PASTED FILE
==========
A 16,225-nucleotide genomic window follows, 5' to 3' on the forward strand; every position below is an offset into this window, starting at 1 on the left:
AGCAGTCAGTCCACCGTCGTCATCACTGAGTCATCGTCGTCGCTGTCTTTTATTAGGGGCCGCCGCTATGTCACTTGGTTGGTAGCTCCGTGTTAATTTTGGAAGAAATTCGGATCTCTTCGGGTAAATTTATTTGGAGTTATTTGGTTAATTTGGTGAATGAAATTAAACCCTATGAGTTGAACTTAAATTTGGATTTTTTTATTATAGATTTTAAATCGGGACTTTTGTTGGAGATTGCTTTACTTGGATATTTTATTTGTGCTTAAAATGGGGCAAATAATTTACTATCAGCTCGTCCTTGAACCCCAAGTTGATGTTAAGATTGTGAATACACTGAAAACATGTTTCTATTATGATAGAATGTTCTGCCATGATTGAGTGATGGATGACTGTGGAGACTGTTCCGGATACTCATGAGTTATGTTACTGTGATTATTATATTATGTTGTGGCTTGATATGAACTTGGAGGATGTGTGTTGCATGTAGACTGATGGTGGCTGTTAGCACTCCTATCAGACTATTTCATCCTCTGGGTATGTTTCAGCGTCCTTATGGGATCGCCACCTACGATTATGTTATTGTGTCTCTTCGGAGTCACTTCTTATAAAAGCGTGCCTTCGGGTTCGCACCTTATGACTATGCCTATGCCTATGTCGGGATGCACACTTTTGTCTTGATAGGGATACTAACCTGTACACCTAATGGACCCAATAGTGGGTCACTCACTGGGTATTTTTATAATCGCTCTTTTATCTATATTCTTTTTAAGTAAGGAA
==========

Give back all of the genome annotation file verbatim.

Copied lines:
A 16,225-nucleotide genomic window follows, 5' to 3' on the forward strand; every position below is an offset into this window, starting at 1 on the left:
AGCAGTCAGTCCACCGTCGTCATCACTGAGTCATCGTCGTCGCTGTCTTTTATTAGGGGCCGCCGCTATGTCACTTGGTTGGTAGCTCCGTGTTAATTTTGGAAGAAATTCGGATCTCTTCGGGTAAATTTATTTGGAGTTATTTGGTTAATTTGGTGAATGAAATTAAACCCTATGAGTTGAACTTAAATTTGGATTTTTTTATTATAGATTTTAAATCGGGACTTTTGTTGGAGATTGCTTTACTTGGATATTTTATTTGTGCTTAAAATGGGGCAAATAATTTACTATCAGCTCGTCCTTGAACCCCAAGTTGATGTTAAGATTGTGAATACACTGAAAACATGTTTCTATTATGATAGAATGTTCTGCCATGATTGAGTGATGGATGACTGTGGAGACTGTTCCGGATACTCATGAGTTATGTTACTGTGATTATTATATTATGTTGTGGCTTGATATGAACTTGGAGGATGTGTGTTGCATGTAGACTGATGGTGGCTGTTAGCACTCCTATCAGACTATTTCATCCTCTGGGTATGTTTCAGCGTCCTTATGGGATCGCCACCTACGATTATGTTATTGTGTCTCTTCGGAGTCACTTCTTATAAAAGCGTGCCTTCGGGTTCGCACCTTATGACTATGCCTATGCCTATGTCGGGATGCACACTTTTGTCTTGATAGGGATACTAACCTGTACACCTAATGGACCCAATAGTGGGTCACTCACTGGGTATTTTTATAATCGCTCTTTTATCTATATTCTTTTTAAGTAAGGAA